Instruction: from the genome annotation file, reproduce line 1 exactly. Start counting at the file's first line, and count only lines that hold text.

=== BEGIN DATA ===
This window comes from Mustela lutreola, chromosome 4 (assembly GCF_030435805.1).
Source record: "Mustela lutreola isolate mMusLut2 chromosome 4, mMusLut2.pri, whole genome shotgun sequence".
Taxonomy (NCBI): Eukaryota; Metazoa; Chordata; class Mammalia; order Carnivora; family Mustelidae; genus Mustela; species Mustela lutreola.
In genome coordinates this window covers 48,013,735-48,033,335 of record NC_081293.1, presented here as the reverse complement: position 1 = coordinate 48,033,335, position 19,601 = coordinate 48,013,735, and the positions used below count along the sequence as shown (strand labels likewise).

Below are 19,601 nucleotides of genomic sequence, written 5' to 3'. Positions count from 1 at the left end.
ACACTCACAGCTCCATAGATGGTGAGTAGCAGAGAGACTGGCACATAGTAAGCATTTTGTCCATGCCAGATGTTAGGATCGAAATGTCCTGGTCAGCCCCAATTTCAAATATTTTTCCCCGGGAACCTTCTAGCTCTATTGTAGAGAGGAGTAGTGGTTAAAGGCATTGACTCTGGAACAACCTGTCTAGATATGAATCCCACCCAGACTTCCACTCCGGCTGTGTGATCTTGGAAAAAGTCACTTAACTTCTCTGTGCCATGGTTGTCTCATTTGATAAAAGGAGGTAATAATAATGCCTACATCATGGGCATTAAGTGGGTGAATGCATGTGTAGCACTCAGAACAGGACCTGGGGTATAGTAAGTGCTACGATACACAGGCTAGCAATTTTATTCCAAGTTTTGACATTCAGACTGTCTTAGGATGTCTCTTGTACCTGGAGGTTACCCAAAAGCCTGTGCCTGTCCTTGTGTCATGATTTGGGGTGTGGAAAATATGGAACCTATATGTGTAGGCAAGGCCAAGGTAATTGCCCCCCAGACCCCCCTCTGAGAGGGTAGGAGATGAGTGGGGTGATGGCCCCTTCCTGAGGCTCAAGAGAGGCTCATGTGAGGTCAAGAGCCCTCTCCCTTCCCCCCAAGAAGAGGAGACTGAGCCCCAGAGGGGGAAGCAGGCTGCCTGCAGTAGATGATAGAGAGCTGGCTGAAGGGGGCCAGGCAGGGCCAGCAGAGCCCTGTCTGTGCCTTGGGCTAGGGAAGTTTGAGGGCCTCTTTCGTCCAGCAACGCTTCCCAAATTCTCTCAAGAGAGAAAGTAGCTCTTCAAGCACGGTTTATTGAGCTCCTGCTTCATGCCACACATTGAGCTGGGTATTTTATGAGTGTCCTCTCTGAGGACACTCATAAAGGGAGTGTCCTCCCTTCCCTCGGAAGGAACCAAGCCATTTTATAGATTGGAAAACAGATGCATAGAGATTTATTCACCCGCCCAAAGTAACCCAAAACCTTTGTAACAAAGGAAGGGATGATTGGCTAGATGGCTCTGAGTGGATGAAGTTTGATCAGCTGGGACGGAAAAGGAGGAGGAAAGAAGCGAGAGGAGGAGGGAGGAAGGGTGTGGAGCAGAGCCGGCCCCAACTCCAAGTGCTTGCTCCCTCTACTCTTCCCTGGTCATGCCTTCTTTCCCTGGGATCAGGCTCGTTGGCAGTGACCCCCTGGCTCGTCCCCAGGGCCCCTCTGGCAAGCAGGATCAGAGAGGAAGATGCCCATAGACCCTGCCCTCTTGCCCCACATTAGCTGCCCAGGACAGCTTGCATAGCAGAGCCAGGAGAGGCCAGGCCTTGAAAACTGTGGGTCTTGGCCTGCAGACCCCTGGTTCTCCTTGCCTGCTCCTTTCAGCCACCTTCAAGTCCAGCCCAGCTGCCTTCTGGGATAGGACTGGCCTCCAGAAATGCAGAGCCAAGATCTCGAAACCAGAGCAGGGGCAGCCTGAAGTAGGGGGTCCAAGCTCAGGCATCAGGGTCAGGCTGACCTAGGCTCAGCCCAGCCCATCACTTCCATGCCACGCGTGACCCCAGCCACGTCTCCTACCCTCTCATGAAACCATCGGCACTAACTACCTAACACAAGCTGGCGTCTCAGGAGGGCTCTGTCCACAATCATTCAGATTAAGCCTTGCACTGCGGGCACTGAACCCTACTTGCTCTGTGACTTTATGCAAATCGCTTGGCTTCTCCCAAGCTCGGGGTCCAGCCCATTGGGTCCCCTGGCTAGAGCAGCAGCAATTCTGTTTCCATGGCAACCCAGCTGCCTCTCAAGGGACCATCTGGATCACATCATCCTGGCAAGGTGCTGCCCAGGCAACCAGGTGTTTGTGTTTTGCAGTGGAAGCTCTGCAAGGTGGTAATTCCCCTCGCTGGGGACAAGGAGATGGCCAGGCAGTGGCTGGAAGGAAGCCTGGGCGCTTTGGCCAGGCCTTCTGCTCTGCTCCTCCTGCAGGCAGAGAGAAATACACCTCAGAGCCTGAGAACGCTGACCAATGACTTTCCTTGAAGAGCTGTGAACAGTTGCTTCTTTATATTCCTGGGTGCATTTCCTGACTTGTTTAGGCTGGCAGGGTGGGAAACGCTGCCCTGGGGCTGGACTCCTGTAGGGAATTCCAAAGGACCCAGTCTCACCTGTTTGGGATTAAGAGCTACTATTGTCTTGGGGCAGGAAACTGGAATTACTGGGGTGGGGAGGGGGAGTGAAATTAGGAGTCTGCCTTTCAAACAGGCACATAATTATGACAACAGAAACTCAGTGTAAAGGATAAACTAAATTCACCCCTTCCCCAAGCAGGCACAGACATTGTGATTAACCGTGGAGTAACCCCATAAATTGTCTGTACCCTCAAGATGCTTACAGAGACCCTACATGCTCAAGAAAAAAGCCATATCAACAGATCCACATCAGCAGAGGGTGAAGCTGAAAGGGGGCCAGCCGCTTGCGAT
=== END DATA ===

This window comes from Mustela lutreola, chromosome 4 (assembly GCF_030435805.1).